Arius was a priest in Alexandria who “threatened authentic faith in Christ, declaring the Logos was not a true God but a created God, a creature “halfway” between God and man who hence remained for ever inaccessible to us.”Jimmy Akin explains Arianism very well in his book, The Fathers Know Best, writing that the heresy was “Founded by Arius, a priest of Alexandria, Egypt, in the early 300s. Arius held that originally the Son of God did not exist. There was a time in which there was a single divine Person who became the Father when he created the Son out of nothing. The Son was the first of all created beings and thus separate from the Father in being. The heresy was condemned at the first ecumenical council—Nicaea I in 325—but the controversy intensified and lasted much longer.
What would be the result if Arius’ assertion were true?
D’Ambrosio explains “If Christ is simply a demigod, an intermediary who is something less than God, he is not really Emmanuel, God with us, Rather, he is an emissary sent by God…the emissary conveys the orders of the Sovereign but does not himself know the Sovereign intimately, he cannot reveal God to us as he really is. We are condemned to obey God but to never really know him.”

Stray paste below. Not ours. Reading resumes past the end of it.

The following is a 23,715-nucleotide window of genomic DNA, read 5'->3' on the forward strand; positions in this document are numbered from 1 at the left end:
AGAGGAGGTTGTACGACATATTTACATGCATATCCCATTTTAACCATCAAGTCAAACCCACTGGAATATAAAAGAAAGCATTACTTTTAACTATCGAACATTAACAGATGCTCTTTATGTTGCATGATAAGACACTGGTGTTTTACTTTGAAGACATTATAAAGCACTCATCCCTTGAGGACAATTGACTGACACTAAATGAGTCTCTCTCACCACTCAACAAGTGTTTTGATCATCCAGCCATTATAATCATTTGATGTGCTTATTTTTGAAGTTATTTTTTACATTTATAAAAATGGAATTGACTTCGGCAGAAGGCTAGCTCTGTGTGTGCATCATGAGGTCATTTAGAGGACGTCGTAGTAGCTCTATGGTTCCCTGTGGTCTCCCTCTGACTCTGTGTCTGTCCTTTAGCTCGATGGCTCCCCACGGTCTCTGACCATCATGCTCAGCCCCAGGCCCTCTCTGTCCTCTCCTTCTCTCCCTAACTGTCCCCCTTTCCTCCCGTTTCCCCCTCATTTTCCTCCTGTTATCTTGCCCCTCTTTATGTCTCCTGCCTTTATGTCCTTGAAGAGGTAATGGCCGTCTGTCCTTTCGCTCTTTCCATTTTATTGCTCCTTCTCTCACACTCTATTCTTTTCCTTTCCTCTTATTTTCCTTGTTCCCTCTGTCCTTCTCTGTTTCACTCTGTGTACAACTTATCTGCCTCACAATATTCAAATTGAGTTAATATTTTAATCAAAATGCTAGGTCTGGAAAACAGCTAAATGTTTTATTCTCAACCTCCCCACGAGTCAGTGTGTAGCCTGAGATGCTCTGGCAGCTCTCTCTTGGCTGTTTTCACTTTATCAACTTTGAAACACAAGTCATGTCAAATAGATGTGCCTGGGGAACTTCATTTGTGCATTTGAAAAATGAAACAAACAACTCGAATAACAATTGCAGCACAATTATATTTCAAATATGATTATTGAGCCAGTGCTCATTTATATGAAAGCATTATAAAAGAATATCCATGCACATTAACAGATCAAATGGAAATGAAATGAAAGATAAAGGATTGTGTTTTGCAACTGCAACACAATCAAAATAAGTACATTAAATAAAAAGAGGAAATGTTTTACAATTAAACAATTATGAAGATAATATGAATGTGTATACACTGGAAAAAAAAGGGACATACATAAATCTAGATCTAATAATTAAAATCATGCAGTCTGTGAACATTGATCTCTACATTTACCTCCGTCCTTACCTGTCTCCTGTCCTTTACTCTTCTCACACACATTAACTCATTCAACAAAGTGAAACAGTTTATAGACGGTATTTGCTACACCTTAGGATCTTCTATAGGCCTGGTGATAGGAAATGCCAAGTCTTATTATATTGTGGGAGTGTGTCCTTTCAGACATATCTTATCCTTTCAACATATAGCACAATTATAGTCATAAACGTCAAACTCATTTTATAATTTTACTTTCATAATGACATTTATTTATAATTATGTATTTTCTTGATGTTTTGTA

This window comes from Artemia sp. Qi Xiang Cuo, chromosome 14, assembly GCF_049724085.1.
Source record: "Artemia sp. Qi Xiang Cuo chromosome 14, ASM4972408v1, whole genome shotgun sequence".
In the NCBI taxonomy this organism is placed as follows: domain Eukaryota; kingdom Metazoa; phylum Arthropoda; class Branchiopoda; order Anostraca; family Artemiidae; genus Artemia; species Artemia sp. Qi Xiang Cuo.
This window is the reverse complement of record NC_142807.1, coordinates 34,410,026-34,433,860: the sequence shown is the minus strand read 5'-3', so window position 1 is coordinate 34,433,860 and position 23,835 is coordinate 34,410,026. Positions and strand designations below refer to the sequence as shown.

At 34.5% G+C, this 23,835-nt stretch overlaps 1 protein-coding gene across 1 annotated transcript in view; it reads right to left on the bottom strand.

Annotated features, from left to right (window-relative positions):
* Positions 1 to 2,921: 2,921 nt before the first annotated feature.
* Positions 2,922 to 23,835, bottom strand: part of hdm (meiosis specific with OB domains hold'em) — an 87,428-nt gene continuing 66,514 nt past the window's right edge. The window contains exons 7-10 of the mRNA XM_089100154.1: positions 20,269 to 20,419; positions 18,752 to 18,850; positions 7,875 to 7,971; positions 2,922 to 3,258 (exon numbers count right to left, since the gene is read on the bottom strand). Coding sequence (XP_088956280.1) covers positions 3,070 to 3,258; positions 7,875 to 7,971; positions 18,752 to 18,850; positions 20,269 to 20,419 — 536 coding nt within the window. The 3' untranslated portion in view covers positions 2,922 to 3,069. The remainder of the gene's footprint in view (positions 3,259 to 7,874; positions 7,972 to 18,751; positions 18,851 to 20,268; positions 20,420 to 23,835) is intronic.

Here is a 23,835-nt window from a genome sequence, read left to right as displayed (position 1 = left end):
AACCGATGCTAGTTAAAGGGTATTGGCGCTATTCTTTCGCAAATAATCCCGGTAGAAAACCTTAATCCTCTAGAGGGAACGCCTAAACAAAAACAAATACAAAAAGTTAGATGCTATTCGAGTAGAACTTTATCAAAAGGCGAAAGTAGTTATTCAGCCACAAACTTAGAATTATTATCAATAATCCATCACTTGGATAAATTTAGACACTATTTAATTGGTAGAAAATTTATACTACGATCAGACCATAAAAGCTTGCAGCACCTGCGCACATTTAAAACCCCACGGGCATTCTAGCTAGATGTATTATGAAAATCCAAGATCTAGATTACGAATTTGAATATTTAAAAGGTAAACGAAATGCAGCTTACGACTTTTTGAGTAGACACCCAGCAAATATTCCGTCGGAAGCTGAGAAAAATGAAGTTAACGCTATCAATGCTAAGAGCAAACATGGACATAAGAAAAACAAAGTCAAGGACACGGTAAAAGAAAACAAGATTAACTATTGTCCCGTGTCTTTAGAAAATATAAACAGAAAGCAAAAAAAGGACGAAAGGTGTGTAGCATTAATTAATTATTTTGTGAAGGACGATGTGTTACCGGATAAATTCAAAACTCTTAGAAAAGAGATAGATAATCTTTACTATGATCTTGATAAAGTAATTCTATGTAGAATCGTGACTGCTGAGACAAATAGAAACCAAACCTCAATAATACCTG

The idea of the Incarnation and Divinity of Jesus is important to Christianity that D”Ambrosio explains it as “the linchpin of our salvation. If Christ were only a creature, the Gospel would truly be such a good news after all.”In many ways, it has always been sin that is easily visbible in the world. The good news of the Gospels gives us hope that the hole that has been caused by our sin against God will be healed by God with our cooperation, as St. Athanasius explains so beautifully in his work On the Incarnation.
I am reminded of the consequence of Christ being a creation of God and also of an essay written by G.K. Chesterton on Original Sin.
“ONCE upon a time when Mr. H. G. Wells was setting forth on his varied and splendid voyage from Utopia to Utopia, he announced as a sort of watchword or war-cry that the new world would have nothing to do with the idea of Original Sin. He did not specially speak, and, indeed, there was no reason for him to speak, about his other beliefs or unbeliefs. He had not then compared the Trinity to a dance; but neither had he called adoring multitudes to the shrine of the Invisible King. But, standing at the end of the great scientific nineteenth century, he thought it time to announce that the one doctrine he did not believe in was Original Sin. Standing at the beginning of the still more scientific twentieth century, Mr. Aldous Huxley calmly announces that the one doctrine he does believe in is Original Sin. He may be a sceptic or a heretic about many things, but on that point he is quite orthodox. He may not hold many theological dogmas, but about this dogma he is quite dogmatic. There is one fragment of the ancient creed which he not only clings to, but declares to be necessary to all clear minds of the new generation. And that is the very fragment which Mr. Wells threw away thirty years ago, as something that would never be needed any more. The stone that the builder of Utopia rejected . . .”